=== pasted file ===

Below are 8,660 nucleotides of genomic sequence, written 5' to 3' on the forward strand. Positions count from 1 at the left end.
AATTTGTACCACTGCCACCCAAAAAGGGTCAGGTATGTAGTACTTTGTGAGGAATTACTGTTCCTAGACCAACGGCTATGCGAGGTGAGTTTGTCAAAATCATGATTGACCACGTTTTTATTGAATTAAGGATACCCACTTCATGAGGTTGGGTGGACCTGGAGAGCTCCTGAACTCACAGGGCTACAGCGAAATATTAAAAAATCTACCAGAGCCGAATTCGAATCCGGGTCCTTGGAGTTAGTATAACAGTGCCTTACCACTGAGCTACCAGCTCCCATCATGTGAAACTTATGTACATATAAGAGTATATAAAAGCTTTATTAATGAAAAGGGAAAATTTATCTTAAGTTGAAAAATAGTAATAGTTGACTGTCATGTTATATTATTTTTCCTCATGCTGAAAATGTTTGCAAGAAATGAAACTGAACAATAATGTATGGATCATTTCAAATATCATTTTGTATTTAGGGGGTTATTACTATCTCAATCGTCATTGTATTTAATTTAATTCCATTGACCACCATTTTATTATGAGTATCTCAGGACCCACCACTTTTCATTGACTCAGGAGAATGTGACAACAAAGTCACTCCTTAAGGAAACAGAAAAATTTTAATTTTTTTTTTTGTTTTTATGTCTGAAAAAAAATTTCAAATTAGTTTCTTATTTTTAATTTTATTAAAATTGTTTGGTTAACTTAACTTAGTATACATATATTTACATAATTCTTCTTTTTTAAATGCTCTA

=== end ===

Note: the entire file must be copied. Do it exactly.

Below are 8,660 nucleotides of genomic sequence, written 5' to 3' on the forward strand. Positions count from 1 at the left end.
AATTTGTACCACTGCCACCCAAAAAGGGTCAGGTATGTAGTACTTTGTGAGGAATTACTGTTCCTAGACCAACGGCTATGCGAGGTGAGTTTGTCAAAATCATGATTGACCACGTTTTTATTGAATTAAGGATACCCACTTCATGAGGTTGGGTGGACCTGGAGAGCTCCTGAACTCACAGGGCTACAGCGAAATATTAAAAAATCTACCAGAGCCGAATTCGAATCCGGGTCCTTGGAGTTAGTATAACAGTGCCTTACCACTGAGCTACCAGCTCCCATCATGTGAAACTTATGTACATATAAGAGTATATAAAAGCTTTATTAATGAAAAGGGAAAATTTATCTTAAGTTGAAAAATAGTAATAGTTGACTGTCATGTTATATTATTTTTCCTCATGCTGAAAATGTTTGCAAGAAATGAAACTGAACAATAATGTATGGATCATTTCAAATATCATTTTGTATTTAGGGGGTTATTACTATCTCAATCGTCATTGTATTTAATTTAATTCCATTGACCACCATTTTATTATGAGTATCTCAGGACCCACCACTTTTCATTGACTCAGGAGAATGTGACAACAAAGTCACTCCTTAAGGAAACAGAAAAATTTTAATTTTTTTTTTTGTTTTTATGTCTGAAAAAAAATTTCAAATTAGTTTCTTATTTTTAATTTTATTAAAATTGTTTGGTTAACTTAACTTAGTATACATATATTTACATAATTCTTCTTTTTTAAATGCTCTA